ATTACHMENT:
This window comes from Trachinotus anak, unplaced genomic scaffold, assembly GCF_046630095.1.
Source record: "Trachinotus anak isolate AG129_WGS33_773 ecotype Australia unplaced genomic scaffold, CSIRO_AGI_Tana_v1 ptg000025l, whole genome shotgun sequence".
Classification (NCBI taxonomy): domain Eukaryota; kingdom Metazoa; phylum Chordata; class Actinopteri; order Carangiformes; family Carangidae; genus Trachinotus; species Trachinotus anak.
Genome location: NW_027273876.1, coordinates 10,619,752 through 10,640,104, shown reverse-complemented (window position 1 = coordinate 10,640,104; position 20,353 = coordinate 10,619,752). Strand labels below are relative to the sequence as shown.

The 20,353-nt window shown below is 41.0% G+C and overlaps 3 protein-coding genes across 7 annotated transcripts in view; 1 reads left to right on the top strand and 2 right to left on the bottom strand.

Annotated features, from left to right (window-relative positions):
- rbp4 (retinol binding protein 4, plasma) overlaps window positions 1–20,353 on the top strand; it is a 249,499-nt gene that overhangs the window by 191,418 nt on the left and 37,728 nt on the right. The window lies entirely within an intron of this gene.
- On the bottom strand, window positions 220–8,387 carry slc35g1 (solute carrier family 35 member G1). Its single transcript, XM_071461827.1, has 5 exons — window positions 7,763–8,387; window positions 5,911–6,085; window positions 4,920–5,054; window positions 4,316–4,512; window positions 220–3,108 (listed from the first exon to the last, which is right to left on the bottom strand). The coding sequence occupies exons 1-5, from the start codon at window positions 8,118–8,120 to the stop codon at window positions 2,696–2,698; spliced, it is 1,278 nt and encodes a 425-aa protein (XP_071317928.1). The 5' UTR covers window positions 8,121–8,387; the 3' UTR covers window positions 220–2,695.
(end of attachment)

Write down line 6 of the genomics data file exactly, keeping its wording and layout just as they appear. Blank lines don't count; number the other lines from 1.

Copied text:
Annotated features, from left to right (window-relative positions):